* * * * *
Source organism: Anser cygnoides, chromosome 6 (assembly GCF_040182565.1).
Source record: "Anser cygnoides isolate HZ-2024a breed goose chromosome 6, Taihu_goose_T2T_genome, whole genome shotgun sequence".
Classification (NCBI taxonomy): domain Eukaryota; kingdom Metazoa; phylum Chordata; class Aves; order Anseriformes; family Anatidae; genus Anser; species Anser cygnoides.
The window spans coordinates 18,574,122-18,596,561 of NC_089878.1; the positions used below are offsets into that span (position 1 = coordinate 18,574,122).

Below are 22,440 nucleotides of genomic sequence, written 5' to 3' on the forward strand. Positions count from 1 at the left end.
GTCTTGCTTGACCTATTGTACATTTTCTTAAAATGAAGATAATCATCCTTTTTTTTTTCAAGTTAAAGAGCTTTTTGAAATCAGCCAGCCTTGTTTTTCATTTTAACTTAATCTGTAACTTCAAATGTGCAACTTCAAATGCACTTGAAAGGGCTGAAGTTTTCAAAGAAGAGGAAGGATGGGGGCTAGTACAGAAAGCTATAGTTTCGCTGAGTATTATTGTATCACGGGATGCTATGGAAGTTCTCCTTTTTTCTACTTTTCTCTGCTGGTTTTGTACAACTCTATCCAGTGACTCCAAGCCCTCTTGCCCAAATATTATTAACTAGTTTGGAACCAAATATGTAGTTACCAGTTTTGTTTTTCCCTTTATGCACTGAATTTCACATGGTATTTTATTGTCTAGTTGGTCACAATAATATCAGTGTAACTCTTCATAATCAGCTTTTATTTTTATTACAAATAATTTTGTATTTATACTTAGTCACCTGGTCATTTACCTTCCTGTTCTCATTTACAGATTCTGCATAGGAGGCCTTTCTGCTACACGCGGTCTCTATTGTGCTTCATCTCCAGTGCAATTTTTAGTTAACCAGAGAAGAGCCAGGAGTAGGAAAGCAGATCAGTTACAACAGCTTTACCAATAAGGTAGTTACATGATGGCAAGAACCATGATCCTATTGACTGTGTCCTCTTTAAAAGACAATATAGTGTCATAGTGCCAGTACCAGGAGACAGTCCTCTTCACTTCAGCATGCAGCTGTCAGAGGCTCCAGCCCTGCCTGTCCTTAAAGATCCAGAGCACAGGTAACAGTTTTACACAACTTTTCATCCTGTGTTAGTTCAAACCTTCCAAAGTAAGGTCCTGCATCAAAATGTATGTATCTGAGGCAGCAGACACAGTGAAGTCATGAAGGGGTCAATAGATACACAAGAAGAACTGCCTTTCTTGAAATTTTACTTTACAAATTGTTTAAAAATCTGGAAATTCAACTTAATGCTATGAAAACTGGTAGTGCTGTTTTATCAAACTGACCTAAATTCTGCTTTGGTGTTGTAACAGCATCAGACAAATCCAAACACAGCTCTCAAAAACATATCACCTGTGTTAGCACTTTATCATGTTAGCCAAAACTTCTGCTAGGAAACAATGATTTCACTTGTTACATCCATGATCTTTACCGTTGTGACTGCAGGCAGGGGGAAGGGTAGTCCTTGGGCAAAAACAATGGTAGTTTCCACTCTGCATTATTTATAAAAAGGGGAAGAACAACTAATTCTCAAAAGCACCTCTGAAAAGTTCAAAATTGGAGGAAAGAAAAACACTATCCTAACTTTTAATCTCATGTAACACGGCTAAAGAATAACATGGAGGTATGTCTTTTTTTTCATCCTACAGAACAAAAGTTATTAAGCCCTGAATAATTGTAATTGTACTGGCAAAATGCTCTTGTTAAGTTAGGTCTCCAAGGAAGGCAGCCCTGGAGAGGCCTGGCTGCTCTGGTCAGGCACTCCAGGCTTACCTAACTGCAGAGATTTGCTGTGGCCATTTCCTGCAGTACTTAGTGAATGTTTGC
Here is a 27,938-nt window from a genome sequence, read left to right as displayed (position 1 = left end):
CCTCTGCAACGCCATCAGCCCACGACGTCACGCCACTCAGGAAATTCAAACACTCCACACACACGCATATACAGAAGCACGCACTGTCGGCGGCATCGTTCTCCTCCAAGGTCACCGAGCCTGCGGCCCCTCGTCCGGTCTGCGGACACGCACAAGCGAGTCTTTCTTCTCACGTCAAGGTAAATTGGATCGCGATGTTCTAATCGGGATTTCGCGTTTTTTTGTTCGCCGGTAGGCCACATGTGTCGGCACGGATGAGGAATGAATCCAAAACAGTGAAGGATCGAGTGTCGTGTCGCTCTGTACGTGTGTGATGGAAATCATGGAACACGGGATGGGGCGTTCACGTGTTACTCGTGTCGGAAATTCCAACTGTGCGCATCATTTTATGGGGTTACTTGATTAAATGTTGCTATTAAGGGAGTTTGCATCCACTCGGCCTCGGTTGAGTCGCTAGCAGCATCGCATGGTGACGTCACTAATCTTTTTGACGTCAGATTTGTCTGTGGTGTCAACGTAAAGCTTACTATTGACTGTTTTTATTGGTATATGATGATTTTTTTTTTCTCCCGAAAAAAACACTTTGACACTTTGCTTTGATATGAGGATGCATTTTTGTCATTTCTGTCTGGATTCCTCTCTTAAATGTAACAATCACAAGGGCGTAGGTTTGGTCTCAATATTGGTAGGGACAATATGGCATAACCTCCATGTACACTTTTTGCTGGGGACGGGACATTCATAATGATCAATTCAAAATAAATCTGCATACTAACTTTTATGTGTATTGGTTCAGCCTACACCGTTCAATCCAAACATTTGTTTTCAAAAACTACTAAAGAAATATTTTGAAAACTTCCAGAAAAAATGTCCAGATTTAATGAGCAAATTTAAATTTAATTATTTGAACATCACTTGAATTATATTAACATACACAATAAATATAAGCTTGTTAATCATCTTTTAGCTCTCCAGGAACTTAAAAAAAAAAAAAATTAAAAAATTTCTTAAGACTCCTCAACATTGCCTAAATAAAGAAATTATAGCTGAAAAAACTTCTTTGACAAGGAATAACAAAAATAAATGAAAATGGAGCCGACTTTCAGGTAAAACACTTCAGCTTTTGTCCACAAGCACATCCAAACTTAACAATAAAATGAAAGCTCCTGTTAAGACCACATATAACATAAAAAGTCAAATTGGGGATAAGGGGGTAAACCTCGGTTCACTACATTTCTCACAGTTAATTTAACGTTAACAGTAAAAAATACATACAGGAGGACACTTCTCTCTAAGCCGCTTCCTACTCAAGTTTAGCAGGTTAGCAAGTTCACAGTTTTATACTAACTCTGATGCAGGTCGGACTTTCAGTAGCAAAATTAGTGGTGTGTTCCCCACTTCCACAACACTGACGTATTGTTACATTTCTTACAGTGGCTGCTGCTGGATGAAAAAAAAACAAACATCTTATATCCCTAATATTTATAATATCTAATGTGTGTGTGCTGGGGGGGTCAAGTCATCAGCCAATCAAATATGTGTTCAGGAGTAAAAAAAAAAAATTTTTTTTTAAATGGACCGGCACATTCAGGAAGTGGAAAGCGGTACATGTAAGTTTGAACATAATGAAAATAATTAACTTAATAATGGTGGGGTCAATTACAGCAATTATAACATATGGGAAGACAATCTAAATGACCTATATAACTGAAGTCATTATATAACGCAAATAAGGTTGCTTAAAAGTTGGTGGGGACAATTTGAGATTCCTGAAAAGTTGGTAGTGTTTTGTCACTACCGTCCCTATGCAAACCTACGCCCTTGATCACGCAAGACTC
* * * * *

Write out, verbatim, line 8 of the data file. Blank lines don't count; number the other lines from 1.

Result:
CCTCTGCAACGCCATCAGCCCACGACGTCACGCCACTCAGGAAATTCAAACACTCCACACACACGCATATACAGAAGCACGCACTGTCGGCGGCATCGTTCTCCTCCAAGGTCACCGAGCCTGCGGCCCCTCGTCCGGTCTGCGGACACGCACAAGCGAGTCTTTCTTCTCACGTCAAGGTAAATTGGATCGCGATGTTCTAATCGGGATTTCGCGTTTTTTTGTTCGCCGGTAGGCCACATGTGTCGGCACGGATGAGGAATGAATCCAAAACAGTGAAGGATCGAGTGTCGTGTCGCTCTGTACGTGTGTGATGGAAATCATGGAACACGGGATGGGGCGTTCACGTGTTACTCGTGTCGGAAATTCCAACTGTGCGCATCATTTTATGGGGTTACTTGATTAAATGTTGCTATTAAGGGAGTTTGCATCCACTCGGCCTCGGTTGAGTCGCTAGCAGCATCGCATGGTGACGTCACTAATCTTTTTGACGTCAGATTTGTCTGTGGTGTCAACGTAAAGCTTACTATTGACTGTTTTTATTGGTATATGATGATTTTTTTTTTCTCCCGAAAAAAACACTTTGACACTTTGCTTTGATATGAGGATGCATTTTTGTCATTTCTGTCTGGATTCCTCTCTTAAATGTAACAATCACAAGGGCGTAGGTTTGGTCTCAATATTGGTAGGGACAATATGGCATAACCTCCATGTACACTTTTTGCTGGGGACGGGACATTCATAATGATCAATTCAAAATAAATCTGCATACTAACTTTTATGTGTATTGGTTCAGCCTACACCGTTCAATCCAAACATTTGTTTTCAAAAACTACTAAAGAAATATTTTGAAAACTTCCAGAAAAAATGTCCAGATTTAATGAGCAAATTTAAATTTAATTATTTGAACATCACTTGAATTATATTAACATACACAATAAATATAAGCTTGTTAATCATCTTTTAGCTCTCCAGGAACTTAAAAAAAAAAAAAATTAAAAAATTTCTTAAGACTCCTCAACATTGCCTAAATAAAGAAATTATAGCTGAAAAAACTTCTTTGACAAGGAATAACAAAAATAAATGAAAATGGAGCCGACTTTCAGGTAAAACACTTCAGCTTTTGTCCACAAGCACATCCAAACTTAACAATAAAATGAAAGCTCCTGTTAAGACCACATATAACATAAAAAGTCAAATTGGGGATAAGGGGGTAAACCTCGGTTCACTACATTTCTCACAGTTAATTTAACGTTAACAGTAAAAAATACATACAGGAGGACACTTCTCTCTAAGCCGCTTCCTACTCAAGTTTAGCAGGTTAGCAAGTTCACAGTTTTATACTAACTCTGATGCAGGTCGGACTTTCAGTAGCAAAATTAGTGGTGTGTTCCCCACTTCCACAACACTGACGTATTGTTACATTTCTTACAGTGGCTGCTGCTGGATGAAAAAAAAACAAACATCTTATATCCCTAATATTTATAATATCTAATGTGTGTGTGCTGGGGGGGTCAAGTCATCAGCCAATCAAATATGTGTTCAGGAGTAAAAAAAAAAAATTTTTTTTTAAATGGACCGGCACATTCAGGAAGTGGAAAGCGGTACATGTAAGTTTGAACATAATGAAAATAATTAACTTAATAATGGTGGGGTCAATTACAGCAATTATAACATATGGGAAGACAATCTAAATGACCTATATAACTGAAGTCATTATATAACGCAAATAAGGTTGCTTAAAAGTTGGTGGGGACAATTTGAGATTCCTGAAAAGTTGGTAGTGTTTTGTCACTACCGTCCCTATGCAAACCTACGCCCTTGATCACGCAAGACTC